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What are the greatest Scariest horror games of all time?

What scares you? It is a question that knows the answer in an innate and immediate way, as individualized as its fingerprint. Take a look at these android horror games. I play everyday!  Consequently, the horror games have tried everything in the book to scare the players: disempowerment, alienation, animatronics daze, eroticism, flagrant destruction of the fourth wall, etc. The history of scariest game in the world could serve as an alternative story of the games itself, one in which the medium does not become cleaner and more powerful with each passing year, but increasingly disorienting, difficult and abstract. They are a home for experimentation, where conventions are changed and taboos are destroyed. They are also fun as hell, a kingdom where the violence of other games has a new purpose, and game designers are free to exercise their most extreme tendencies. Even a simple scare by the jump, which often rolls your eyes in the movies, takes on a strange new power as you progress through the basement little by little.

Friday The 13th- The Game:

From his violent cartoons to his recreational backgrounds from the summer camps of the 1980s and the persistent “ki ki ki, ma ma ma” on the soundtrack, the asymmetric multiplayer adaptation of last year’s popular slashed series is the closest You can get to the reality by living a movie on Friday the 13th, assuming, of course, that you do. The android horror games casts a handful of players as camp counselors who evade Jason Voorhees, and another player assumes command of Mom’s huge and supernatural child. Counselors can set traps or collect weapons, but winning is usually reduced to hiding until time runs out or figuring out how to escape. Meanwhile, Jason has all the unfair powers he has in the movies, including teleporting anywhere on the map and quietly stalking the prey without anyone noticing the huge man in tatters and a hockey mask that tramples the forest. The fact that there is a real player, instead of the AI, controlling the movements of the killer actually makes them a little more terrifying. However, for the most part, this imperfect and error-riddled party game captures the community fun of a bad and good slather, allowing fans to make the same silly decisions that usually scream at people on the screen for taking them.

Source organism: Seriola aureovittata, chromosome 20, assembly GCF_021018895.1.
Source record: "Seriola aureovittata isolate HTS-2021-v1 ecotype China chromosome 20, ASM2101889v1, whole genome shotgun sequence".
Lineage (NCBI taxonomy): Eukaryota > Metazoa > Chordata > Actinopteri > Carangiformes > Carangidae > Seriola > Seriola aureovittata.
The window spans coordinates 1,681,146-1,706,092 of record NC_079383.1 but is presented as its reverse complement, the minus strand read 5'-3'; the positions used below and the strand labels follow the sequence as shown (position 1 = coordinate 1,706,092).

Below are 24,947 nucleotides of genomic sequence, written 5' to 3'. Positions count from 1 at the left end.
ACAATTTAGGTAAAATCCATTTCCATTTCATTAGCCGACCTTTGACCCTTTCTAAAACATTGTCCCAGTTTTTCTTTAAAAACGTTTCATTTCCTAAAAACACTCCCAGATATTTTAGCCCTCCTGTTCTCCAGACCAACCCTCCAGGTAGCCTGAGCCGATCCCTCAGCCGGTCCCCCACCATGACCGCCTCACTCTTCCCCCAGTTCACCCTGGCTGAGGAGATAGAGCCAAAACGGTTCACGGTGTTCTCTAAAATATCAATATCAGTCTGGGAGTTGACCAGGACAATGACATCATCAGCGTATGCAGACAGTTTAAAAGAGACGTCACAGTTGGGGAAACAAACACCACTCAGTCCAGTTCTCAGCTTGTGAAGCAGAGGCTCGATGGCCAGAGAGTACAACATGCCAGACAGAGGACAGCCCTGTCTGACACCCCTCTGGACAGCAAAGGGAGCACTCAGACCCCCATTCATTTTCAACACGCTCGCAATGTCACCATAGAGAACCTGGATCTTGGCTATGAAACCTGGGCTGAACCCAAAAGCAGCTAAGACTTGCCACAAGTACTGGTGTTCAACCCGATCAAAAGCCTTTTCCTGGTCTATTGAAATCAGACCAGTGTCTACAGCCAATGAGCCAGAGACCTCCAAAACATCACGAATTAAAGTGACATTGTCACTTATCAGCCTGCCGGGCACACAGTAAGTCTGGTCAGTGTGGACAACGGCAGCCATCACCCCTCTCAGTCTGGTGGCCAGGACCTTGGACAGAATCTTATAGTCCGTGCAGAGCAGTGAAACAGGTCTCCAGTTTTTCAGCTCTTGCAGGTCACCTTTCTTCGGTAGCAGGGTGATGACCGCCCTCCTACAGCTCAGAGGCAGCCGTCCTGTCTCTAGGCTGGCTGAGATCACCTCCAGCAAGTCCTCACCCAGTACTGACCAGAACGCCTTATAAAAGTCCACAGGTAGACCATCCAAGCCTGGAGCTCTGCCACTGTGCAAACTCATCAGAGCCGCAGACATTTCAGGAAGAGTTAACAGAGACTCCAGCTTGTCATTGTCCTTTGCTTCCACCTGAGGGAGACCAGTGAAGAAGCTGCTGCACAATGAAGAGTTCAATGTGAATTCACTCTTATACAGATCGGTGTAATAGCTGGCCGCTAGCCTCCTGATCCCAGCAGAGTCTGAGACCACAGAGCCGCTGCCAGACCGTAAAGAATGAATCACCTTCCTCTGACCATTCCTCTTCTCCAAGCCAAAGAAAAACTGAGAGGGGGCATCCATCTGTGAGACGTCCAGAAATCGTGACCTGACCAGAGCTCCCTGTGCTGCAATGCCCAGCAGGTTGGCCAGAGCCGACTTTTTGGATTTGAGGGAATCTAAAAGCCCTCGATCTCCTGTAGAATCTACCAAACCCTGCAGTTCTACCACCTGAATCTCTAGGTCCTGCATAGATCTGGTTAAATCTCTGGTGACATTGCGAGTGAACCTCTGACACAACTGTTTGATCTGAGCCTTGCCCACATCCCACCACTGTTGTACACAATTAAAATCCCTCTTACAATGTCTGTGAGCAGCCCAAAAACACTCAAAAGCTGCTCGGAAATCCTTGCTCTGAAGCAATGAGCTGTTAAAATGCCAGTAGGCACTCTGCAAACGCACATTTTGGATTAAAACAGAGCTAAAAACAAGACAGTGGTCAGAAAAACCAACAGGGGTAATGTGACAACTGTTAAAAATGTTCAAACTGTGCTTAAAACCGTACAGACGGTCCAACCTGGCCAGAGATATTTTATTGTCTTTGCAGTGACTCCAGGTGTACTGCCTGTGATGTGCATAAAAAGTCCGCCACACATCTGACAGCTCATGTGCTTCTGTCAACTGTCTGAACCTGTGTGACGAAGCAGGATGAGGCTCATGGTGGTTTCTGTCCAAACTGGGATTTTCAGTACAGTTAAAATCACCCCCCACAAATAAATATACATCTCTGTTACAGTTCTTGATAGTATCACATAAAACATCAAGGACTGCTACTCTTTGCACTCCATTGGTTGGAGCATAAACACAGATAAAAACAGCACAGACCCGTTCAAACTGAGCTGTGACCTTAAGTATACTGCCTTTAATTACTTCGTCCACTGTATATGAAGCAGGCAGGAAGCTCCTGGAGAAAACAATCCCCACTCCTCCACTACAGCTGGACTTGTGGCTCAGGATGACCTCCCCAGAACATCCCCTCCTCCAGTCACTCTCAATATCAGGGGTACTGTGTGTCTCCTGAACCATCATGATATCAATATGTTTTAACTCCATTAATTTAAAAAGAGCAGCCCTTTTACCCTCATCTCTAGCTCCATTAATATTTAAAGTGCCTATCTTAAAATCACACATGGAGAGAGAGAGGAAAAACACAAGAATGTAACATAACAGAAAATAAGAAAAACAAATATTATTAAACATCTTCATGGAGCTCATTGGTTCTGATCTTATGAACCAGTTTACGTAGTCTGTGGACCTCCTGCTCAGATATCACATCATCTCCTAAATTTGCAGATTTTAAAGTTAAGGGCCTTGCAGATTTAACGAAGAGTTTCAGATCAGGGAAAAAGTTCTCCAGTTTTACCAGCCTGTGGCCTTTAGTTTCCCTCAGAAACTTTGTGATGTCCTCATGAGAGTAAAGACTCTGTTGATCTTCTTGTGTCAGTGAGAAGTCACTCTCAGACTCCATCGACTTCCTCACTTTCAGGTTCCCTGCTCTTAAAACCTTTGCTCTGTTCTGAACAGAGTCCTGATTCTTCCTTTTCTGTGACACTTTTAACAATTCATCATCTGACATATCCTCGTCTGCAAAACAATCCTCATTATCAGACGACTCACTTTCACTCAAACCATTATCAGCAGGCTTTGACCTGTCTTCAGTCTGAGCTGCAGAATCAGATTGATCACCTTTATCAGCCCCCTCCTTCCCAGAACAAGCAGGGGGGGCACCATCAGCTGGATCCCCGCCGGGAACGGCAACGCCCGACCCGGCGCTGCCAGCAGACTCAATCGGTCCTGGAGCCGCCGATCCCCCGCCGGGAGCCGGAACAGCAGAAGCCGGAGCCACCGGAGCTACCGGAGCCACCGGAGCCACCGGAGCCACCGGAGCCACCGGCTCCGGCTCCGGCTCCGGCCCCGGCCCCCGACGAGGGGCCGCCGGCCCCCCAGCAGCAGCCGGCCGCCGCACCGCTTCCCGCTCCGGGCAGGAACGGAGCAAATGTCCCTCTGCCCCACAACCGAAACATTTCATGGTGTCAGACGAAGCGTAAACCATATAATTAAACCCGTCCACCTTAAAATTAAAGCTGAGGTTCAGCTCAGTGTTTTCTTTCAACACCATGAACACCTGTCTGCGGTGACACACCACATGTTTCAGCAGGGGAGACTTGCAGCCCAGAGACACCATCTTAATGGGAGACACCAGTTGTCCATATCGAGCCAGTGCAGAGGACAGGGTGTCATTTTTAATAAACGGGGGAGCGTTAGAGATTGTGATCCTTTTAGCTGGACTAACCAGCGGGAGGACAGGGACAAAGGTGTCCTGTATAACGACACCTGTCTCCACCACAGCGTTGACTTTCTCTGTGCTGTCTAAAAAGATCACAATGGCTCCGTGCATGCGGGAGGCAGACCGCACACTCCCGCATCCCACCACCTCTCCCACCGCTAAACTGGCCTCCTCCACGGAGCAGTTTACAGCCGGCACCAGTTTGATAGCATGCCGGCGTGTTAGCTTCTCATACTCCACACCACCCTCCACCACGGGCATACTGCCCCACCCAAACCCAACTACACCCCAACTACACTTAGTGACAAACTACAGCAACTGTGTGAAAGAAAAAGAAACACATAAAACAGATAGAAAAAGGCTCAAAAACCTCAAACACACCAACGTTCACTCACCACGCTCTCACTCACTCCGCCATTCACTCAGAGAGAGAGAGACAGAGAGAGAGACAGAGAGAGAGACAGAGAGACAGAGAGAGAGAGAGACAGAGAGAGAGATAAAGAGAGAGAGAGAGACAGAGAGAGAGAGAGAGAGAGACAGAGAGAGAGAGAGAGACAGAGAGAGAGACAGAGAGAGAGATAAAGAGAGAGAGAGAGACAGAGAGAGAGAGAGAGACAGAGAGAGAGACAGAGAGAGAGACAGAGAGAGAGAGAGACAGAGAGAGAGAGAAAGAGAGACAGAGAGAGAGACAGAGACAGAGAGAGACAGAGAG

Criminal Origins:

Condemned deserves his place in the hall of fame of the horror game if only for one level, located inside an abandoned store full of discarded mannequins and, in a truly vicious trick, manic killers dressed as mannequins. Enemies of video games tend to look the same, and decorations on a videogame level tend to look the same, so Condemned plays off those “limitations” by making enemies look like the established bandage, so far. You turn your back and they chase you. The rest of the game is equally shabby, after a depraved investigation by the FBI about the decrepit buildings of a city whose inhabitants seem to be going crazy. Everyone is so eager to kill you with a pipe like those mannequins too.